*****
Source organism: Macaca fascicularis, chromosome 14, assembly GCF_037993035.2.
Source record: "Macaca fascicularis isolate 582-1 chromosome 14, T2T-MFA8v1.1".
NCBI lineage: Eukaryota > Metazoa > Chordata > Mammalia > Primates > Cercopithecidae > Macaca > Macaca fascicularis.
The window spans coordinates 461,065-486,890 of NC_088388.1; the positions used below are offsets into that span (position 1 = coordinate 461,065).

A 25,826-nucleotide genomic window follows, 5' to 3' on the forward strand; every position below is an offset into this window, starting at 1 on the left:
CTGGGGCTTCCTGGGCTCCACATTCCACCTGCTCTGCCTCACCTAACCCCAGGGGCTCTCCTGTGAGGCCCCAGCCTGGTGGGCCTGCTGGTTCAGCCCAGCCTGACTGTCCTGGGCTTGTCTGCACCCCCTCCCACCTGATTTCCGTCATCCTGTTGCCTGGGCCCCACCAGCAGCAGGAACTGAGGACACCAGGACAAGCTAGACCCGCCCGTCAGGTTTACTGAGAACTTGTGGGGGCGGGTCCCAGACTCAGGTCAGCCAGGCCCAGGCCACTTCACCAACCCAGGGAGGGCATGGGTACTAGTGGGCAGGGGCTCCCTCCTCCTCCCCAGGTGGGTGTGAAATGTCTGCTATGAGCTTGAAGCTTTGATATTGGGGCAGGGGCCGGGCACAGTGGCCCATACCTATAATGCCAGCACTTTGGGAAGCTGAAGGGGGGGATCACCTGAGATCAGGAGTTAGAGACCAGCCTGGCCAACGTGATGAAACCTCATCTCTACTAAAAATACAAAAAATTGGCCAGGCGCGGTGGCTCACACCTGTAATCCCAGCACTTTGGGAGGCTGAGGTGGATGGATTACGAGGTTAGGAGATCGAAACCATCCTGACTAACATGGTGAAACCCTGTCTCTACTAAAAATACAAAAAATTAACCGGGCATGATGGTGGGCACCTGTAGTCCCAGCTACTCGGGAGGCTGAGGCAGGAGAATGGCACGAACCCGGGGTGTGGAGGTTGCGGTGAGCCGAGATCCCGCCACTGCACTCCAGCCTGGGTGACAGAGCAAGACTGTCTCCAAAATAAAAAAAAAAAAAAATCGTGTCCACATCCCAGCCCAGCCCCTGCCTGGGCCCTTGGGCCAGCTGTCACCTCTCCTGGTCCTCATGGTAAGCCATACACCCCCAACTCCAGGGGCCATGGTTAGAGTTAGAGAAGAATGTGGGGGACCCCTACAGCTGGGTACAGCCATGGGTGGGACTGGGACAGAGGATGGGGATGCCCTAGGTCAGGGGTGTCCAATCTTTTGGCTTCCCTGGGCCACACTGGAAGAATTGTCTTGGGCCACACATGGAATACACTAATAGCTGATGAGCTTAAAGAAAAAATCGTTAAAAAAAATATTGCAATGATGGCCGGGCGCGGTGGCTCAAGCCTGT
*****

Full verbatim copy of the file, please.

Source organism: Macaca fascicularis, chromosome 14, assembly GCF_037993035.2.
Source record: "Macaca fascicularis isolate 582-1 chromosome 14, T2T-MFA8v1.1".
NCBI lineage: Eukaryota > Metazoa > Chordata > Mammalia > Primates > Cercopithecidae > Macaca > Macaca fascicularis.
The window spans coordinates 461,065-486,890 of NC_088388.1; the positions used below are offsets into that span (position 1 = coordinate 461,065).

A 25,826-nucleotide genomic window follows, 5' to 3' on the forward strand; every position below is an offset into this window, starting at 1 on the left:
CTGGGGCTTCCTGGGCTCCACATTCCACCTGCTCTGCCTCACCTAACCCCAGGGGCTCTCCTGTGAGGCCCCAGCCTGGTGGGCCTGCTGGTTCAGCCCAGCCTGACTGTCCTGGGCTTGTCTGCACCCCCTCCCACCTGATTTCCGTCATCCTGTTGCCTGGGCCCCACCAGCAGCAGGAACTGAGGACACCAGGACAAGCTAGACCCGCCCGTCAGGTTTACTGAGAACTTGTGGGGGCGGGTCCCAGACTCAGGTCAGCCAGGCCCAGGCCACTTCACCAACCCAGGGAGGGCATGGGTACTAGTGGGCAGGGGCTCCCTCCTCCTCCCCAGGTGGGTGTGAAATGTCTGCTATGAGCTTGAAGCTTTGATATTGGGGCAGGGGCCGGGCACAGTGGCCCATACCTATAATGCCAGCACTTTGGGAAGCTGAAGGGGGGGATCACCTGAGATCAGGAGTTAGAGACCAGCCTGGCCAACGTGATGAAACCTCATCTCTACTAAAAATACAAAAAATTGGCCAGGCGCGGTGGCTCACACCTGTAATCCCAGCACTTTGGGAGGCTGAGGTGGATGGATTACGAGGTTAGGAGATCGAAACCATCCTGACTAACATGGTGAAACCCTGTCTCTACTAAAAATACAAAAAATTAACCGGGCATGATGGTGGGCACCTGTAGTCCCAGCTACTCGGGAGGCTGAGGCAGGAGAATGGCACGAACCCGGGGTGTGGAGGTTGCGGTGAGCCGAGATCCCGCCACTGCACTCCAGCCTGGGTGACAGAGCAAGACTGTCTCCAAAATAAAAAAAAAAAAAAATCGTGTCCACATCCCAGCCCAGCCCCTGCCTGGGCCCTTGGGCCAGCTGTCACCTCTCCTGGTCCTCATGGTAAGCCATACACCCCCAACTCCAGGGGCCATGGTTAGAGTTAGAGAAGAATGTGGGGGACCCCTACAGCTGGGTACAGCCATGGGTGGGACTGGGACAGAGGATGGGGATGCCCTAGGTCAGGGGTGTCCAATCTTTTGGCTTCCCTGGGCCACACTGGAAGAATTGTCTTGGGCCACACATGGAATACACTAATAGCTGATGAGCTTAAAGAAAAAATCGTTAAAAAAAATATTGCAATGATGGCCGGGCGCGGTGGCTCAAGCCTGT